Thoughtful Design Brings Harmony to This Beachfront Beauty

“Details distinguish a home from looking amateurish to looking like a professional did it,” says Kelly Deck, director of Vancouver, British Columbia-based Kelly Deck Design and host of the HGTV series Take It Outside. With so much professional experience under her belt, Deck understands a thing or two about flawlessly executing details.
Her design skills captured the attention of the Vancouver General Hospital, UBC Hospital, and the GF Strong Rehabilitation Centre. Every year, these organizations work together to create a house—the grand prize for their fundraiser, Vancouver’s Millionaire Designer Home Lottery. They asked Deck and her team to design and execute the interior of this spacious prize home located on Marine Drive in White Rock, British Columbia.
The goal of the lottery is to appeal to a wide audience to entice ticket purchases. Typically, the lottery home design follows traditional styles and tastes, but Deck wanted to go in a new direction. “We encouraged the foundation to look at something more modern. We introduced the idea of a contemporary home that felt a bit like a luxury hotel,” says Deck. “They trusted us and took the risk.” That risk paid off when the 116,000 lottery tickets available for the home sold quickly.

“Details distinguish a home from looking amateurish to looking like a professional did it,” says Kelly Deck, director of Vancouver, British Columbia-based Kelly Deck Design and host of the HGTV series Take It Outside. With so much professional experience under her belt, Deck understands a thing or two about flawlessly executing details.

Her design skills captured the attention of the Vancouver General Hospital, UBC Hospital, and the GF Strong Rehabilitation Centre. Every year, these organizations work together to create a house—the grand prize for their fundraiser, Vancouver’s Millionaire Designer Home Lottery. They asked Deck and her team to design and execute the interior of this spacious prize home located on Marine Drive in White Rock, British Columbia.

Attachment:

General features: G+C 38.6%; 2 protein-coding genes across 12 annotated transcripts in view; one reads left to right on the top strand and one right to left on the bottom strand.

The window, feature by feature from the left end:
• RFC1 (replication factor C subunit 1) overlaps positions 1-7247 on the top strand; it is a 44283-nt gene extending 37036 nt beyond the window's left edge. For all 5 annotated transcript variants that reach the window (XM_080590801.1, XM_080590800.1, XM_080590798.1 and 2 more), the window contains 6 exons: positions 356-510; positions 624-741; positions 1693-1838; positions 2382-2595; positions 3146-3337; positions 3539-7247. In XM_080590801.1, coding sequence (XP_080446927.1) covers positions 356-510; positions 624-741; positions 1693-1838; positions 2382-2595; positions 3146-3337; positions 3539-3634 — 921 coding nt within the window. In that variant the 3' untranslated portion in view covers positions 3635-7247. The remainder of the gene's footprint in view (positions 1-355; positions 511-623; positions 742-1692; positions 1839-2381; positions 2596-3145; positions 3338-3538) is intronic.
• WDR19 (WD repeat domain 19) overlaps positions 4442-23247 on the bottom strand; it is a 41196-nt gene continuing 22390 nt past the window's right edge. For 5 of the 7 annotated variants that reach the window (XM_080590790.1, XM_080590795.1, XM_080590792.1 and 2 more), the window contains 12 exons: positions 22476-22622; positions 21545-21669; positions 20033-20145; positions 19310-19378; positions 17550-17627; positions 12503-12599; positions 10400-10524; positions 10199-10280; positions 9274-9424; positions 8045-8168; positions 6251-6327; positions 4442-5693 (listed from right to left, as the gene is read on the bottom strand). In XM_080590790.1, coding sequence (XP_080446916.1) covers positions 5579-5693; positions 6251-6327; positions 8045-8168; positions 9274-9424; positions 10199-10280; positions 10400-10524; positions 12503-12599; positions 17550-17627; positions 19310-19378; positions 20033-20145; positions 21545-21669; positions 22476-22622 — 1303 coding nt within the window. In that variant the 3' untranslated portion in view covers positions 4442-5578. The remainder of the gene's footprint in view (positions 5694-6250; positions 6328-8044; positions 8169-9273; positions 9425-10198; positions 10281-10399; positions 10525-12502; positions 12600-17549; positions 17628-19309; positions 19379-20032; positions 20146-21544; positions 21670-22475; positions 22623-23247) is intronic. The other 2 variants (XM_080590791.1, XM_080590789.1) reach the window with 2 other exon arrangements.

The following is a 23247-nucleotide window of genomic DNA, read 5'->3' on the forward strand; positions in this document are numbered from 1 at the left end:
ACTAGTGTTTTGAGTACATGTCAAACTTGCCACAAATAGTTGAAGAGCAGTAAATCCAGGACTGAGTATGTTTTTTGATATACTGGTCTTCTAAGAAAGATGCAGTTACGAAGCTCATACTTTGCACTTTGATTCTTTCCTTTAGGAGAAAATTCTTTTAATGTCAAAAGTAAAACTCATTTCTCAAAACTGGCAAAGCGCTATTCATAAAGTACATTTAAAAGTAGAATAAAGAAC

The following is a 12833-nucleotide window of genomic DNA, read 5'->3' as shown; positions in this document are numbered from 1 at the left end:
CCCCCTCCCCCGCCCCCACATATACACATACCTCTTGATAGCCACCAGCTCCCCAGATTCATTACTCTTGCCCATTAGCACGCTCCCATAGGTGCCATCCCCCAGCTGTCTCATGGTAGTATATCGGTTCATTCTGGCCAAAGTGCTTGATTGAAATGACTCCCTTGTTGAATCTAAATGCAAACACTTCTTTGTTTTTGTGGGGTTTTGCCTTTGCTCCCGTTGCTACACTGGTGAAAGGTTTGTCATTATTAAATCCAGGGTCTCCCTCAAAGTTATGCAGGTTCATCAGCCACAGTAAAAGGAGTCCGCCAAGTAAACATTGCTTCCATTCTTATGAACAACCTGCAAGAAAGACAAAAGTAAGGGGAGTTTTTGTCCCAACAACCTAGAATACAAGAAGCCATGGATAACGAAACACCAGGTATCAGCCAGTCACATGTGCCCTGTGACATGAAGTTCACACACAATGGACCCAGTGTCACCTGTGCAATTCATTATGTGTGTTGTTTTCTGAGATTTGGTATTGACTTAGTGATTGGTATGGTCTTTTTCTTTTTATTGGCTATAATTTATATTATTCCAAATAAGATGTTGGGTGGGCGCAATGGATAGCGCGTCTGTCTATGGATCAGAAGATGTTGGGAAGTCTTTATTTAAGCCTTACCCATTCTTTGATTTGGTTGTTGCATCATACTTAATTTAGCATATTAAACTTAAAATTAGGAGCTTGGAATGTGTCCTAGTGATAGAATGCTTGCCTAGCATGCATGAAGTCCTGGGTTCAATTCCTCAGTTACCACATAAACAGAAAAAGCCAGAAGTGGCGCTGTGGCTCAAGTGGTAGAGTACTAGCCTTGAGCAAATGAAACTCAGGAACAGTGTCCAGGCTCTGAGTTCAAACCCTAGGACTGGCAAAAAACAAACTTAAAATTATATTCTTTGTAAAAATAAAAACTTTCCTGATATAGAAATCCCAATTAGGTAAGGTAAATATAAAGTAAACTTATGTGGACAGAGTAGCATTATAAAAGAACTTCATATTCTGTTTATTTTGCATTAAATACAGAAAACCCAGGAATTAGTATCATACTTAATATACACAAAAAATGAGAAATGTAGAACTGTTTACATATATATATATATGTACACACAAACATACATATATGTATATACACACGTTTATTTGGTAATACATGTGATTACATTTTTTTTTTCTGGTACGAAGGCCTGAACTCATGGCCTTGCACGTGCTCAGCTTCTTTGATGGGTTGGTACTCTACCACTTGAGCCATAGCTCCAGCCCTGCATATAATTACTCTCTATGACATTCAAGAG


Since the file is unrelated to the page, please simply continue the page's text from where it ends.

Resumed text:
The goal of the lottery is to appeal to a wide audience to entice ticket purchases. Typically, the lottery home design follows traditional styles and tastes, but Deck wanted to go in a new direction. “We encouraged the foundation to look at something more modern. We introduced the idea of a contemporary home that felt a bit like a luxury hotel,” says Deck. “They trusted us and took the risk.” That risk paid off when the 116,000 lottery tickets available for the home sold quickly.

big and bold.

A home with a large footprint, such as this featured design, can be intimidating. Here, Kelly Deck shares her secrets to making the most of big spaces.

Go big. “When you have that much volume, you need to take up space. Making big moves actually makes your space feel more cohesive and whole,” Deck explains. Large rooms can handle large pieces. Consider the eighteen-foot-long headboard in the master bedroom or fourteen-foot long island in the kitchen. Neither looks out of place because both are proportional to the dimensions of the rooms they are in.